|Man gets head stuck in bin|
But once in a while something comes along that's so ridiculous that "stupid" applies. For example, Scottish emergency responders had to separate a man from the bin into which he'd pushed his head. Dumb fellow!
I haven't gotten my head stuck in a public trashcan but I've done my share of silly things. As I was waking yesterday, UCB Ireland programming was highlighting the value of fear in preventing us from doing stupid things or putting our lives at risk. The speaker also noted that youth is known for risk-taking rather than the wisdom of fear. Experience and age produces caution. Probably true: I'm less willing to take risks as I age.
|Back in the day: at a son's wedding|
- wholeheartedly seeking God
- able to keep confidences
- willing to share life
Those gals know me inside-out, and I can predict their responses to life as well as they can anticipate mine. We've shared things our husbands don't know (mostly girl-things, attitudes, and actions that wouldn't benefit our marriages if we told the guys).
I look forward to the retreats but also dread them. God puts a finger on my heart each time, pointing out where I am spiritually dense or unwilling, where my nature is not aligned with his, and where I've been disobedient. Oh how I hate to be put on the spot.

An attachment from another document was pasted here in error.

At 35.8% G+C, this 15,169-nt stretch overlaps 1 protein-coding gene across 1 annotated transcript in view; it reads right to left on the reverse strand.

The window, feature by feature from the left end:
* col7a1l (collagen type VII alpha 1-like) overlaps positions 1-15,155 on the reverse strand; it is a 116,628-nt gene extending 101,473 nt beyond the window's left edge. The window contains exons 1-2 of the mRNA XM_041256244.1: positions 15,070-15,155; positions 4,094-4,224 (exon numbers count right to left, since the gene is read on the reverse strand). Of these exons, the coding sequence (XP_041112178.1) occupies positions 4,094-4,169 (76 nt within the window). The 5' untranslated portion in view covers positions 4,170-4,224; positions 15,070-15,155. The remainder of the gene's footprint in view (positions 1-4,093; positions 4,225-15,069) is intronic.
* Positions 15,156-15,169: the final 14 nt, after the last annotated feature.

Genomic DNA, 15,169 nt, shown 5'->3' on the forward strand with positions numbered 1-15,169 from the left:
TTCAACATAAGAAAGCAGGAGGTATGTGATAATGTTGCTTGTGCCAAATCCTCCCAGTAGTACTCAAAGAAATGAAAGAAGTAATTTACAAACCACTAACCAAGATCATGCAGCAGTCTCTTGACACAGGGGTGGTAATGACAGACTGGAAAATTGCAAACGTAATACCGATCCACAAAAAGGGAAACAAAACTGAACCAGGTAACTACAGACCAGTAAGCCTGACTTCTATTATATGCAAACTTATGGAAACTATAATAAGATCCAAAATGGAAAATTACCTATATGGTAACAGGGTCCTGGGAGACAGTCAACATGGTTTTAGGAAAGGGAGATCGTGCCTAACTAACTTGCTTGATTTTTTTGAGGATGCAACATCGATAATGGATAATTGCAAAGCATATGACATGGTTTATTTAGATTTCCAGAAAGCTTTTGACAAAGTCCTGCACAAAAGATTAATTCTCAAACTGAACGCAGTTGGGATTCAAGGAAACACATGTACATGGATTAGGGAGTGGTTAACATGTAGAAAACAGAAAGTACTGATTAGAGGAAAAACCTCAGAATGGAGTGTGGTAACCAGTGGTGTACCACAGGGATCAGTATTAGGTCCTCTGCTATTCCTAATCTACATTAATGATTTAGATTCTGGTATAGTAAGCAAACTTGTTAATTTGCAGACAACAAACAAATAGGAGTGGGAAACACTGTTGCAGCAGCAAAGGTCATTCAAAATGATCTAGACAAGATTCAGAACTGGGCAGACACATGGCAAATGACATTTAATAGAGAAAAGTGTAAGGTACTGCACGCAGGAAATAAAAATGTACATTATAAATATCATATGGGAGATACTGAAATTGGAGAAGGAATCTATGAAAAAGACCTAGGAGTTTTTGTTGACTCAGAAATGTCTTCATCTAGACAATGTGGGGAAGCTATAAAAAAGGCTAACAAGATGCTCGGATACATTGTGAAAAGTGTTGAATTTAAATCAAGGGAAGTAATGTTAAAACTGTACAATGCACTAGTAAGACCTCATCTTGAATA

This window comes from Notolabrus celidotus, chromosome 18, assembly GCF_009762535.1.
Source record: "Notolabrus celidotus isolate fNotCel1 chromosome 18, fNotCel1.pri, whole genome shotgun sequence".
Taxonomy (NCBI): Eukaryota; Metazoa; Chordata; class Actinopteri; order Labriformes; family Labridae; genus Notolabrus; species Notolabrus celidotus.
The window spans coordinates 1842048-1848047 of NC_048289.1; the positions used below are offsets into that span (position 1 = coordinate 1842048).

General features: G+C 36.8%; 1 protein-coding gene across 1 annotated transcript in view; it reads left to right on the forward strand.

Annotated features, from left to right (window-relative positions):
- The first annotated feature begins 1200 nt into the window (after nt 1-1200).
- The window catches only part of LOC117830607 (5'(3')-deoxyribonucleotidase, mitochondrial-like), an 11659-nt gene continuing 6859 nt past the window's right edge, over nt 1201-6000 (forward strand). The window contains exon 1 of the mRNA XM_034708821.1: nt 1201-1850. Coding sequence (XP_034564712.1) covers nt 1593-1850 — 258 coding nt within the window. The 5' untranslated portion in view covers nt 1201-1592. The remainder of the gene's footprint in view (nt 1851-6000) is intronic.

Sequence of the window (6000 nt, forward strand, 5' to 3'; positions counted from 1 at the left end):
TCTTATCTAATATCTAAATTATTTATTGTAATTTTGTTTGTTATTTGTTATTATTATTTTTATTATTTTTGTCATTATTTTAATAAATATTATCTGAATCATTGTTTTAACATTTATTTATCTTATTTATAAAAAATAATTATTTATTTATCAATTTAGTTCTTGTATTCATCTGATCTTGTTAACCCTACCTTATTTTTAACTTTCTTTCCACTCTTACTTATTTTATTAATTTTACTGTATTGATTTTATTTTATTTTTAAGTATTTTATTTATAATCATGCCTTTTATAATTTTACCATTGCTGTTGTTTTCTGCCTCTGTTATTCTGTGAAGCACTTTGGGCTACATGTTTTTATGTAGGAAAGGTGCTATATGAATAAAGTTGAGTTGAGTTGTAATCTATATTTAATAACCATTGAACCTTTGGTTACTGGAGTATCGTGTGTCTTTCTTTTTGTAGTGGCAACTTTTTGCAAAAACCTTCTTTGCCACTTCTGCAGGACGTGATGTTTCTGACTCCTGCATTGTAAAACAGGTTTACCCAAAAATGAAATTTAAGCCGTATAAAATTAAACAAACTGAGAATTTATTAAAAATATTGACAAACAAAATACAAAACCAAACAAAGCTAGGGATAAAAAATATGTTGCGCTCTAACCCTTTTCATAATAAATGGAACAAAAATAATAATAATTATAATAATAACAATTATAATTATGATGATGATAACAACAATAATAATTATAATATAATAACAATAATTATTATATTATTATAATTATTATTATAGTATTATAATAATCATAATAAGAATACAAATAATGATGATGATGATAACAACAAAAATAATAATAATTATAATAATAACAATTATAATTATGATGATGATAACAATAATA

Do you need similar accountability? Here's a checklist of questions to clarify your answer:
- I'm in a position of responsibility. Scripture says those in leadership will be judged more carefully and severely than others.
- I wrestle with an issue or issues that I haven't been able to resolve. This might be a hidden sin, a destructive habit, or stymied progress in spiritual maturity.
- No one knows me inside and out. This self-protection usually hides the issue above.
- My spouse or roommate or friends are tired of listening; I talk in circles or only to them ... without resolving issues. A good accountability group will challenge you if you make no progress or keep bringing up the same patterns. My search for the WPPRs began after my husband asked me to "find some girlfriends" because, as he noted, "I'm not Jesus. You need someone else to talk to."
- I need input from others. Your view of ministry or job or family life may have become myopic: your in the forest so you can't see anything but the nearest trees. Trusted counselors provide perspective and balance.
Finally, here's a summary in how the WPPRS have repeatedly hauled "off the stupid truck," as a Texan friend eloquently put it. WPPRs is not a Bible Study or friends' day out. What WPPRs does provide for each of us:
- a safe haven, confidential accountability
- regular meeting; you know you will be called to talk about your life about every three weeks; provides caution in life
- prayer partners
- insight into being a wife, mother, daughter, sister
- balance, perspective – everyone has “something,” thank God for the shape of my own cross!
- retreat – “girl time” for talking, study, laughter, movies
- unexpectedly: deep, close friendships
I'd encourage you to ask God to bring you the joys of deep connections!